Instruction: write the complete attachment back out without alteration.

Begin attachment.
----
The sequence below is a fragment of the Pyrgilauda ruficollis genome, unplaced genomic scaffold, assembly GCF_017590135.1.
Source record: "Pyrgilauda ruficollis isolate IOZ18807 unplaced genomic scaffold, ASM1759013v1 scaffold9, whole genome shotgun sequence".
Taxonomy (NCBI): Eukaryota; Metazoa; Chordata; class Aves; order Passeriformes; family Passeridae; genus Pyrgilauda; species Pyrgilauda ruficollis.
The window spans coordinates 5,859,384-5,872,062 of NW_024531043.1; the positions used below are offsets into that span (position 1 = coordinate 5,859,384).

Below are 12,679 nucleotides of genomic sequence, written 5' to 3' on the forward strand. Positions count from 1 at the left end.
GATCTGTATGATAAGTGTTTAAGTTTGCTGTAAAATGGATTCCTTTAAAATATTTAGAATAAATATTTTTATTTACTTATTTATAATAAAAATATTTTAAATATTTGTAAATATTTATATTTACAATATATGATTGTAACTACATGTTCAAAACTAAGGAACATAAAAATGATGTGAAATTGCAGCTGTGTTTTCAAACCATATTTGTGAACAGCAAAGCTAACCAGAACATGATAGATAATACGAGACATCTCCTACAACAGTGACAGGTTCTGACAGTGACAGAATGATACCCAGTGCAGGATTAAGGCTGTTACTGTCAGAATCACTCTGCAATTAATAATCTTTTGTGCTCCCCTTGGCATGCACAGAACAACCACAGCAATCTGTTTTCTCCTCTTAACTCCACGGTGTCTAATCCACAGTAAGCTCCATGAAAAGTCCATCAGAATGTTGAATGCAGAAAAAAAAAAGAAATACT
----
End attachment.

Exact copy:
The sequence below is a fragment of the Pyrgilauda ruficollis genome, unplaced genomic scaffold, assembly GCF_017590135.1.
Source record: "Pyrgilauda ruficollis isolate IOZ18807 unplaced genomic scaffold, ASM1759013v1 scaffold9, whole genome shotgun sequence".
Taxonomy (NCBI): Eukaryota; Metazoa; Chordata; class Aves; order Passeriformes; family Passeridae; genus Pyrgilauda; species Pyrgilauda ruficollis.
The window spans coordinates 5,859,384-5,872,062 of NW_024531043.1; the positions used below are offsets into that span (position 1 = coordinate 5,859,384).

Below are 12,679 nucleotides of genomic sequence, written 5' to 3' on the forward strand. Positions count from 1 at the left end.
GATCTGTATGATAAGTGTTTAAGTTTGCTGTAAAATGGATTCCTTTAAAATATTTAGAATAAATATTTTTATTTACTTATTTATAATAAAAATATTTTAAATATTTGTAAATATTTATATTTACAATATATGATTGTAACTACATGTTCAAAACTAAGGAACATAAAAATGATGTGAAATTGCAGCTGTGTTTTCAAACCATATTTGTGAACAGCAAAGCTAACCAGAACATGATAGATAATACGAGACATCTCCTACAACAGTGACAGGTTCTGACAGTGACAGAATGATACCCAGTGCAGGATTAAGGCTGTTACTGTCAGAATCACTCTGCAATTAATAATCTTTTGTGCTCCCCTTGGCATGCACAGAACAACCACAGCAATCTGTTTTCTCCTCTTAACTCCACGGTGTCTAATCCACAGTAAGCTCCATGAAAAGTCCATCAGAATGTTGAATGCAGAAAAAAAAAAGAAATACT